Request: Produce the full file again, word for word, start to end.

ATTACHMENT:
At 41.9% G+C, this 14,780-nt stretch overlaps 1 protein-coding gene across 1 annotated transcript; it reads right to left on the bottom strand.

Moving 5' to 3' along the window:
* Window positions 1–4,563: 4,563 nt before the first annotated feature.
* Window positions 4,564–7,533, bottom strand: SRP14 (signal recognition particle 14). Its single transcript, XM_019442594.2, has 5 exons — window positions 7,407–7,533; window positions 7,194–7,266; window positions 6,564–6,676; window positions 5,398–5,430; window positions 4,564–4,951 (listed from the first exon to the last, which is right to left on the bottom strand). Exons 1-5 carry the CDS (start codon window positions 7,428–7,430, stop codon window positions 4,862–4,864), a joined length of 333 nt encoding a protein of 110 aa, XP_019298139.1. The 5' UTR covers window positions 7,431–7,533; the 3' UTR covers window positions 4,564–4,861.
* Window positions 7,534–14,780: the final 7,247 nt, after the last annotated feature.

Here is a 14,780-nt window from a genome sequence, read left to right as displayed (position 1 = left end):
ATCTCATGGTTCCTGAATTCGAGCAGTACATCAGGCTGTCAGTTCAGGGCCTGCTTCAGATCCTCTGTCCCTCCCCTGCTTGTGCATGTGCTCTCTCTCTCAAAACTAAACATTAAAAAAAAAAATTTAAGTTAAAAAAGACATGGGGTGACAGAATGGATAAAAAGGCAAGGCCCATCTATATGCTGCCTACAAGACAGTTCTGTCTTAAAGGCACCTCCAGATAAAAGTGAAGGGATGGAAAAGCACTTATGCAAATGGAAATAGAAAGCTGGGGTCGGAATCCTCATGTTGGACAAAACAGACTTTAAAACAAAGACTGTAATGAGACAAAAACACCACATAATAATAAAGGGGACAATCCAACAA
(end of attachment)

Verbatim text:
At 41.9% G+C, this 14,780-nt stretch overlaps 1 protein-coding gene across 1 annotated transcript; it reads right to left on the bottom strand.

Moving 5' to 3' along the window:
* Window positions 1–4,563: 4,563 nt before the first annotated feature.
* Window positions 4,564–7,533, bottom strand: SRP14 (signal recognition particle 14). Its single transcript, XM_019442594.2, has 5 exons — window positions 7,407–7,533; window positions 7,194–7,266; window positions 6,564–6,676; window positions 5,398–5,430; window positions 4,564–4,951 (listed from the first exon to the last, which is right to left on the bottom strand). Exons 1-5 carry the CDS (start codon window positions 7,428–7,430, stop codon window positions 4,862–4,864), a joined length of 333 nt encoding a protein of 110 aa, XP_019298139.1. The 5' UTR covers window positions 7,431–7,533; the 3' UTR covers window positions 4,564–4,861.
* Window positions 7,534–14,780: the final 7,247 nt, after the last annotated feature.

Here is a 14,780-nt window from a genome sequence, read left to right as displayed (position 1 = left end):
ATCTCATGGTTCCTGAATTCGAGCAGTACATCAGGCTGTCAGTTCAGGGCCTGCTTCAGATCCTCTGTCCCTCCCCTGCTTGTGCATGTGCTCTCTCTCTCAAAACTAAACATTAAAAAAAAAAATTTAAGTTAAAAAAGACATGGGGTGACAGAATGGATAAAAAGGCAAGGCCCATCTATATGCTGCCTACAAGACAGTTCTGTCTTAAAGGCACCTCCAGATAAAAGTGAAGGGATGGAAAAGCACTTATGCAAATGGAAATAGAAAGCTGGGGTCGGAATCCTCATGTTGGACAAAACAGACTTTAAAACAAAGACTGTAATGAGACAAAAACACCACATAATAATAAAGGGGACAATCCAACAA